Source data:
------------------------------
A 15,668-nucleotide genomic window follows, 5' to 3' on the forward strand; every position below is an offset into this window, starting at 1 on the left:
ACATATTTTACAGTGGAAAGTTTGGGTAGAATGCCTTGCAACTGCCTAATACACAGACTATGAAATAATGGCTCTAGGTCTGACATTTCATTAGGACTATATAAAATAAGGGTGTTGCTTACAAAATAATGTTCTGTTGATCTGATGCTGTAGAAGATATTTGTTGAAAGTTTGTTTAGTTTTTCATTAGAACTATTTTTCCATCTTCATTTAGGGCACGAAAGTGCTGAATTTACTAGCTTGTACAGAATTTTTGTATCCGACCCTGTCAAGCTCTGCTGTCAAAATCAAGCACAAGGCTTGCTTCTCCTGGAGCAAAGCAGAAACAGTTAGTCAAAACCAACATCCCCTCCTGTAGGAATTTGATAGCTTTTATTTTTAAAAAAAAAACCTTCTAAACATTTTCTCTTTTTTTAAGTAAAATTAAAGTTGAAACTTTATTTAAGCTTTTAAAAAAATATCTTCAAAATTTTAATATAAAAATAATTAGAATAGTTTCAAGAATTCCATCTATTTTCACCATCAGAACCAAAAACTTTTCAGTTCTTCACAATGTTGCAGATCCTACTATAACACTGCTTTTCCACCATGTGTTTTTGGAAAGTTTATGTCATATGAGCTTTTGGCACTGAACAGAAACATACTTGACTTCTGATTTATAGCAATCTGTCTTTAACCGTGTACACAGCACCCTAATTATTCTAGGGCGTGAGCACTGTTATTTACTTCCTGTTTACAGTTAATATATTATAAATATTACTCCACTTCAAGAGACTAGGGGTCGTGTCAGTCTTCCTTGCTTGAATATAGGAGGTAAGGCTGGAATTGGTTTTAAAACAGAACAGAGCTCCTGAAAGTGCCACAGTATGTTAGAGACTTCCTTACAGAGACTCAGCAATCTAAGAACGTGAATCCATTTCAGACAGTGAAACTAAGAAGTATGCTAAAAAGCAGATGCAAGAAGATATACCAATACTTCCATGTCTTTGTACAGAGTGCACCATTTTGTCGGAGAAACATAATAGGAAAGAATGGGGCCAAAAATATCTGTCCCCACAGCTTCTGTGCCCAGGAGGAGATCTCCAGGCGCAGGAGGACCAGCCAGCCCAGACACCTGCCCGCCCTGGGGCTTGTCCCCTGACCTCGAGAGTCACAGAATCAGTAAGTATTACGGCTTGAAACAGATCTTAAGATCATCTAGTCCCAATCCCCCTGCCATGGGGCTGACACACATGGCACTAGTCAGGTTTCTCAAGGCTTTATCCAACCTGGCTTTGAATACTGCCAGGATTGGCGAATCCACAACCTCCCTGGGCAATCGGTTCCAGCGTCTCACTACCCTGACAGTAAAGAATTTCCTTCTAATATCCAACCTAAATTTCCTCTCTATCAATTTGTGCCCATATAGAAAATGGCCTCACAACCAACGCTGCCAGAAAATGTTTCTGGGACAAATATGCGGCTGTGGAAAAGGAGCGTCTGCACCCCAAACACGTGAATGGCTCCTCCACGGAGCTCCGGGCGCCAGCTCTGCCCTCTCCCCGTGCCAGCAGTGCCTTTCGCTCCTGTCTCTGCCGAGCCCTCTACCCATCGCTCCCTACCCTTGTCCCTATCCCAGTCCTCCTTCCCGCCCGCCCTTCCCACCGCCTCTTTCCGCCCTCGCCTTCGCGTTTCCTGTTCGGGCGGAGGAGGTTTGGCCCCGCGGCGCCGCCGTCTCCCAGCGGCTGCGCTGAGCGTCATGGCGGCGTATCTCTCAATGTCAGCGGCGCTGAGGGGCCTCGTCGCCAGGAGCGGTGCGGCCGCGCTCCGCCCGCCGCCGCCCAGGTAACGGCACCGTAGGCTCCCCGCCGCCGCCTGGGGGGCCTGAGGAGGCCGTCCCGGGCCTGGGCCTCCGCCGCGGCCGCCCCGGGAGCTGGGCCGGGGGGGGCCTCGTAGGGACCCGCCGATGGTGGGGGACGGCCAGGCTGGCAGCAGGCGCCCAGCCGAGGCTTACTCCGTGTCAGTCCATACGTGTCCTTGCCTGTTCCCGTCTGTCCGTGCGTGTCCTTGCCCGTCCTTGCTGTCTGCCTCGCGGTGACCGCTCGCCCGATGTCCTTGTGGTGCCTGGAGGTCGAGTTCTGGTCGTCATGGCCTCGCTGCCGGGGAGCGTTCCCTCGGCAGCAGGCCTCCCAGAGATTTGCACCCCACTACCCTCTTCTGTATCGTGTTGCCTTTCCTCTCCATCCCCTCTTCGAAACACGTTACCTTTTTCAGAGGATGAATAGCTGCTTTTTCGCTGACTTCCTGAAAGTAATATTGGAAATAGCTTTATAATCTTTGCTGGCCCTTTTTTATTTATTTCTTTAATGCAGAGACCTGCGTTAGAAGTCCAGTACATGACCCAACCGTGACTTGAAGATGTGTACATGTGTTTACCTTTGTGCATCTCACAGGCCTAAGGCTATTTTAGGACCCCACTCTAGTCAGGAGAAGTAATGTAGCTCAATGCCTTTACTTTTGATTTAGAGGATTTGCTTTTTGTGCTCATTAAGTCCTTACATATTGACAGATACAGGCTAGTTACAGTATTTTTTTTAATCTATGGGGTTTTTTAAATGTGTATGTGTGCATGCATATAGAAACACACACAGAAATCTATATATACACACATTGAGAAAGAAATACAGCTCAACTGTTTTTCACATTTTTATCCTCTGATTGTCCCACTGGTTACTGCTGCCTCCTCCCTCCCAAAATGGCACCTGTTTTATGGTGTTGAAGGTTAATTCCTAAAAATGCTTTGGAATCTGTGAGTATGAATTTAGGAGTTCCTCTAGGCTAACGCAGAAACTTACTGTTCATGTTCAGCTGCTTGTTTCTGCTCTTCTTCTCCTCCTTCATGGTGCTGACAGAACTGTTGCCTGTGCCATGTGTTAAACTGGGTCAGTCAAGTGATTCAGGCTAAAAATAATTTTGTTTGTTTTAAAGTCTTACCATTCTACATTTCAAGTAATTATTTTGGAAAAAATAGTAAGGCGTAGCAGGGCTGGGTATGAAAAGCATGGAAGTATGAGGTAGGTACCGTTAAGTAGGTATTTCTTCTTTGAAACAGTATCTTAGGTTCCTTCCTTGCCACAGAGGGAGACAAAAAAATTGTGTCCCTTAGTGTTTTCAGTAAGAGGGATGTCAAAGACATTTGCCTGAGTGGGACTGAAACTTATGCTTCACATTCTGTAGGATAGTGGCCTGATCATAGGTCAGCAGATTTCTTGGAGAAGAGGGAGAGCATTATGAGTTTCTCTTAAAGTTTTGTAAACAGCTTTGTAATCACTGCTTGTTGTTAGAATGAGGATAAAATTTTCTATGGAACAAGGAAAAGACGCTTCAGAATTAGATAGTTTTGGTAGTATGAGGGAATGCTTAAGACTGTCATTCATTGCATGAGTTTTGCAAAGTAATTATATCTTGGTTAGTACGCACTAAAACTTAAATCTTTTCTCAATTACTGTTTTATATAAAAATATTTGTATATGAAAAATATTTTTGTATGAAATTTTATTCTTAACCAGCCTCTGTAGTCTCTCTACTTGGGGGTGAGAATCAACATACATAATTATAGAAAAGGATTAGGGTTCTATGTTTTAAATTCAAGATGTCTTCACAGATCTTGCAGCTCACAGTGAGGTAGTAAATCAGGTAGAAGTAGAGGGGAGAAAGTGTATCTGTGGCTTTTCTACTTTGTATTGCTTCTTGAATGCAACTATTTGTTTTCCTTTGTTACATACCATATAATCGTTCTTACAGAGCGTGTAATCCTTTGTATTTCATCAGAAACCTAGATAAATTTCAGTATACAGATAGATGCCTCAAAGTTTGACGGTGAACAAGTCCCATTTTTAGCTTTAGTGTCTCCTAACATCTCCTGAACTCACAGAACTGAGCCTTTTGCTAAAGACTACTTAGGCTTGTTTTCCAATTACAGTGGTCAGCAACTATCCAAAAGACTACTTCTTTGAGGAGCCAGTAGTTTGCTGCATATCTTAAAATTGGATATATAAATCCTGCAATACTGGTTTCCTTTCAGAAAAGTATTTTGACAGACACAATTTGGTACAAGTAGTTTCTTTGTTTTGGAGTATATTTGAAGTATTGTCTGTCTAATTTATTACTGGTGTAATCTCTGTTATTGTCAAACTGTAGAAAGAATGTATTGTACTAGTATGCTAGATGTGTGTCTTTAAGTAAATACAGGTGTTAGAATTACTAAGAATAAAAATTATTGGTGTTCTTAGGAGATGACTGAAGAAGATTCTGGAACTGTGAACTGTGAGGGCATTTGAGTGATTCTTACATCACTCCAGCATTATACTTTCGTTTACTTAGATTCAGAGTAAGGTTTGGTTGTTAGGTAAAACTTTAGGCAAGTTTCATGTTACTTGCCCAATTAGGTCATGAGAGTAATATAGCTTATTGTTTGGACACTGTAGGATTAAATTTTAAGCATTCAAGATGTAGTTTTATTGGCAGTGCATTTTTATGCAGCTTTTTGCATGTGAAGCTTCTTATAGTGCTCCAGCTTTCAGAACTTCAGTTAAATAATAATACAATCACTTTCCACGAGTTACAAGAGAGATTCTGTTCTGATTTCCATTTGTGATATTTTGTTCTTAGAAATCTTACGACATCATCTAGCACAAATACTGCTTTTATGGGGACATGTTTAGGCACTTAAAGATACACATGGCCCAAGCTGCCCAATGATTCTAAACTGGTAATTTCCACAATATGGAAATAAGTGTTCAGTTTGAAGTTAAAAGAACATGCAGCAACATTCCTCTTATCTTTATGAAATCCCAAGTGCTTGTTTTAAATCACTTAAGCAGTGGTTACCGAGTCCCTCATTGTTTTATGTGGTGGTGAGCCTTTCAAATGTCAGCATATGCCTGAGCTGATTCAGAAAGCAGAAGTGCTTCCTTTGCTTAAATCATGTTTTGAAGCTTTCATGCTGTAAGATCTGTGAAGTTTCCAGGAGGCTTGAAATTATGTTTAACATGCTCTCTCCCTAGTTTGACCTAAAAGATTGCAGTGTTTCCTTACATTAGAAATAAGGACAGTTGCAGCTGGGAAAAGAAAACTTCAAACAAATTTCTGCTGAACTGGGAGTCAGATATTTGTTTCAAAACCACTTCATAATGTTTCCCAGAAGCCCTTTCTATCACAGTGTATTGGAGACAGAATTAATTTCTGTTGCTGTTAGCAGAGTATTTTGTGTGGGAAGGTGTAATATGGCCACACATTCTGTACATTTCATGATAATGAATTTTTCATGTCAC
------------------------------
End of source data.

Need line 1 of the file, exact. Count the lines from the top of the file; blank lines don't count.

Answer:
A 15,668-nucleotide genomic window follows, 5' to 3' on the forward strand; every position below is an offset into this window, starting at 1 on the left: